(The developers did issue a “day zero” patch with bug fixes. It’s unclear if it would have solved this issue, but as I mentioned, it was one of many bugs I ran into in the game.)
We Happy Few's story mode still has survival mechanics, but there's no permadeath, and being low on water, hunger, or energy only reduces stats, such as stamina. It's easy to keep water and food in your inventory, and beds are never far. The survival mechanics ultimately have little impact on gameplay, making it strange to see them included at all. I was never in a situation where more stamina would have made a difference. Mostly, it's annoying when the game stops you from running—the world is extremely large, albeit very empty—every few seconds. Since the game is largely consequence-free, you end up ignoring these potentially unique aspects of We Happy Few. Outside of some UI elements and dialogue, the game provides precious few incentives to interact with them.
There is an exception, of course: joy. You don't have access to joy until a few hours into the game, when you reach one of the main cities. Here, people aren't popping purely for fun. It's the law. We Happy Few bakes this pressure into the mechanics, and it's the one time where the game's survival roots apply pressure. When you pop a pill, it fills roughly half of a joy meter. Take two and the whole thing fills up. Over time—I'd say between five and 10 minutes—that meter begins to go down. There are joy dispensers around town, but for whatever reason, you can't take more than one with you. It's possible to find some hidden away in trash cans and desks, but I only found a few. And so far, I can't craft joy. What this means is that you always need to be watching this meter.
A lack of joy classifies the player as a "downer," something that's outwardly detectable by those around you, and immediately makes them hostile. (While on joy, characters strut around in an exaggerated fashion.) If you run out of joy in the middle of a mission, tough luck; everyone's going to start beating the shit out of you, unless you're able to run, hide, and wait it out. (Frustratingly, running and sneaking around can also raise suspicion.)
This dynamic proved incredibly irritating. Whenever I'd try investigating a quest line, I'd have to make sure I made a beeline for a joy dispensary every few minutes, or figure out whatever I could in the time allotted, allow the joy to run out, wait for people to kill me, and respawn into the area. The mechanic was producing the wrong kind of stress, one that was draining my energy to continue playing the game. I doubt it was the intended effect.
There's more. Every time you pop a joy pill, it fills a second meter, one that can lead to an overdose. It takes a little while for it to happen, but it's a regular occurrence. Overdoses make sense from a narrative perspective, but mechanically, it's a wash. Plus, the meter only goes up! It doesn't shrink if you eat, drink, or sleep. So far as I can tell, the only way to reduce it, outside of maybe crafting an item I don't have access to yet, is overdosing. What usually happens, though, is I accidentally overdose in the middle of a mission, hide underneath a bed, and slowly wait a few minutes for my in-game body to return to normal.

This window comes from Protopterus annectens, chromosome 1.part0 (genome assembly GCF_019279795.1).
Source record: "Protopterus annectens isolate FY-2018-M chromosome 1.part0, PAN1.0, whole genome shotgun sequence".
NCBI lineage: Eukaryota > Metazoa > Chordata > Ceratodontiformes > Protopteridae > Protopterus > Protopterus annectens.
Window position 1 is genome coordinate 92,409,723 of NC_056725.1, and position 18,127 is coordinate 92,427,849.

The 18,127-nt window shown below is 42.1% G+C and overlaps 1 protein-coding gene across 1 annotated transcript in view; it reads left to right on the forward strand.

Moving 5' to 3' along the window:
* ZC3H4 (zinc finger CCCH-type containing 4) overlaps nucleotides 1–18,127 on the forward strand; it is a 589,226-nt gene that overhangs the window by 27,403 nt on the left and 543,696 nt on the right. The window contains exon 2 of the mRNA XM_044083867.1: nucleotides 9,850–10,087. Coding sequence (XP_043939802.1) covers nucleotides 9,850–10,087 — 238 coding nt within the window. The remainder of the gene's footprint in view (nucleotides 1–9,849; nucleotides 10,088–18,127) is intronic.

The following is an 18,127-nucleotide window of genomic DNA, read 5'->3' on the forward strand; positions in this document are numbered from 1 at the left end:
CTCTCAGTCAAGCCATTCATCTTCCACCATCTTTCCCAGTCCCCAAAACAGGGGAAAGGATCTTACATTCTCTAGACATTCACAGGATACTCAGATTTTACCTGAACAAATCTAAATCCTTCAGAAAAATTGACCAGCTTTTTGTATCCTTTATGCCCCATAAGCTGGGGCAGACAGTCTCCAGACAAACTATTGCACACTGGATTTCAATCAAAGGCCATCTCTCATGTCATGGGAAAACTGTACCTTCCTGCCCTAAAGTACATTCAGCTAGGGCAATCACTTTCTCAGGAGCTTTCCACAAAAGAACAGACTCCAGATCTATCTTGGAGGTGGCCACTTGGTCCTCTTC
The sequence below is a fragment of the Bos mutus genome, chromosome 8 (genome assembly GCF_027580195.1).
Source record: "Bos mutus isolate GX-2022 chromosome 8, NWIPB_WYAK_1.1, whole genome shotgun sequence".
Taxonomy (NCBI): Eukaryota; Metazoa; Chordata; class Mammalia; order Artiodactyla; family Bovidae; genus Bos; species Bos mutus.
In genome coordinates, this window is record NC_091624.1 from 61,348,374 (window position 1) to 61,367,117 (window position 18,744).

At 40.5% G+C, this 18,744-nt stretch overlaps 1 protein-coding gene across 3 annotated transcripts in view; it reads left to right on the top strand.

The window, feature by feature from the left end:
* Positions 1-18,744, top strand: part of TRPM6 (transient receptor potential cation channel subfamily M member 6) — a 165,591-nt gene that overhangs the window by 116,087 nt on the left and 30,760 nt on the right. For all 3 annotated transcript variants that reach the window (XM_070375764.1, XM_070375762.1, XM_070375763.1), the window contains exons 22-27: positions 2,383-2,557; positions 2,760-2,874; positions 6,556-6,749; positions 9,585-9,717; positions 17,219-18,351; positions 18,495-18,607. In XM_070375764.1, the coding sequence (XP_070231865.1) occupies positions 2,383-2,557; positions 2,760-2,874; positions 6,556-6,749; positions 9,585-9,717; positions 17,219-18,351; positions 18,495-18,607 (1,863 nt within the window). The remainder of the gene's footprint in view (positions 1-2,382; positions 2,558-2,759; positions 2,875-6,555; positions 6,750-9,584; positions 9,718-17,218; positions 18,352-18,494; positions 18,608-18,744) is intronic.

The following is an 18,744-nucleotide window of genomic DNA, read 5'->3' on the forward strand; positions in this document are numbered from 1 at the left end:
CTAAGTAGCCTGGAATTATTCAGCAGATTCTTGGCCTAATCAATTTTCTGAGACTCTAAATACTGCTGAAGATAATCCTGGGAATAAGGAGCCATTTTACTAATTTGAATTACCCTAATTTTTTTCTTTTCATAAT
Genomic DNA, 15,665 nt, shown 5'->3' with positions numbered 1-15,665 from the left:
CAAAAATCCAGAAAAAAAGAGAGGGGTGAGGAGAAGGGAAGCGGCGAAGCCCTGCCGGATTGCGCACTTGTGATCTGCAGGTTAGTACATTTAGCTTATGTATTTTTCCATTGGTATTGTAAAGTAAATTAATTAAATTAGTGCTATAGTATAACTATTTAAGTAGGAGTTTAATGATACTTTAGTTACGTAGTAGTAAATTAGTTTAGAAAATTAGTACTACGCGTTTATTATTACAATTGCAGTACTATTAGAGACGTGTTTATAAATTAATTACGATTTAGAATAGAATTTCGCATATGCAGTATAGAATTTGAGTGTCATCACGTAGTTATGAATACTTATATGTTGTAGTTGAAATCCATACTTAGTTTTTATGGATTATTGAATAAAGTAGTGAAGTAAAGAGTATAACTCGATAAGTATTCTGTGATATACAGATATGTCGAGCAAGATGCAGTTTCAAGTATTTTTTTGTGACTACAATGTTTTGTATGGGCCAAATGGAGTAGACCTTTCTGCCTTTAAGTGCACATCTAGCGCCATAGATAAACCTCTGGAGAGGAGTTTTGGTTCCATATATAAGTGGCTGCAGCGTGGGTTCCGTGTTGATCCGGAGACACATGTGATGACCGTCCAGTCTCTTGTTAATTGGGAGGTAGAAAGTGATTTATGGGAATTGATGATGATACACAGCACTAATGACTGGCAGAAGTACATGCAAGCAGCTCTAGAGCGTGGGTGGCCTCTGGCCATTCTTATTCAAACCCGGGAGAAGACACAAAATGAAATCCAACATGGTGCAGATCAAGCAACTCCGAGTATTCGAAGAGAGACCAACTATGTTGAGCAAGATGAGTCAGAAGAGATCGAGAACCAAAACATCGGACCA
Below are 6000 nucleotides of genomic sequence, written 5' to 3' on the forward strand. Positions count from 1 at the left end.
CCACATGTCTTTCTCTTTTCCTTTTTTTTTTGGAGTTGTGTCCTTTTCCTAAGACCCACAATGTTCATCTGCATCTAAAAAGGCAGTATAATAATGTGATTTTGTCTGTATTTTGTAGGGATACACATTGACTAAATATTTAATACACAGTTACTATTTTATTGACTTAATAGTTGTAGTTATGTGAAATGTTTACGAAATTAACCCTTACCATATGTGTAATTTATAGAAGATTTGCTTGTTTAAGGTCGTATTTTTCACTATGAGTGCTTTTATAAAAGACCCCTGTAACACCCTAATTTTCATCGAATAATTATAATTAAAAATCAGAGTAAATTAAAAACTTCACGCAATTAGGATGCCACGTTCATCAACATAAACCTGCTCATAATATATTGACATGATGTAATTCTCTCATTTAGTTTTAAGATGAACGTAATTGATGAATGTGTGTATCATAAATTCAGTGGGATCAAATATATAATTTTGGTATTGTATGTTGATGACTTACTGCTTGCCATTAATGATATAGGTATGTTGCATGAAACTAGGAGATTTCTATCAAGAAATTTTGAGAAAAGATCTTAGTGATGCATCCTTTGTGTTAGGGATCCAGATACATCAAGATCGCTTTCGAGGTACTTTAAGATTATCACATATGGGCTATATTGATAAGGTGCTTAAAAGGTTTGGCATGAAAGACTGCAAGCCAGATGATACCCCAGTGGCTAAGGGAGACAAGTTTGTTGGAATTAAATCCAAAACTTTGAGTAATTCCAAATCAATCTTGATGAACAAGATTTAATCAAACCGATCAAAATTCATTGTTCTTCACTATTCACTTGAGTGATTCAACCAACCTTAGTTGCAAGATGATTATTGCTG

There are areas in the game where joy isn’t a factor, but it’s so central to some parts of We Happy Few that you’re unable to ignore it. This isn’t something that only appears for a few minutes.
Most of my hours with We Happy Few were spent struggling to get at the parts I did like: the eye-catching aesthetic and breadcrumbs dropped about why the past haunts these people so. But everything else got in the way. (And that's without spending time telling you about the other parts that don't work, like the boring combat.) Maybe survival fans will find more to like about We Happy Few? I cannot profess to being a huge fan of the genre, but We Happy Few's problems seem to run deeper than some sloppily implemented mechanics.
We Happy Few doesn’t work because it doesn’t feel cohesive. It’s one game bolted onto the foundation of another, and it shows. The game world is massive because the developer doesn’t have the budget or resources to make good on the dense nature of BioShock’s detail-oriented environments. The side quests are generic, often lacking unique NPCs, because the work required to build, animate, and implement them would be too much. Even the glitches seem to fit this theme: a game bursting at the seams, unable to contain itself. We Happy Few's ambitions are large, but it's only that: ambition.
I wondered earlier if it was possible to make BioShock on a tight budget. We Happy Few suggests it’s extremely hard, if not impossible, or requires compromises this game didn’t make. We Happy Few is not a new BioShock. It’s not even BioShock-light. There are enough fascinating pieces in We Happy Few to make me genuinely interested in what they might do next, given Microsoft recently bought them. With a better idea of what they're building from day one, and with real money, maybe things could be different.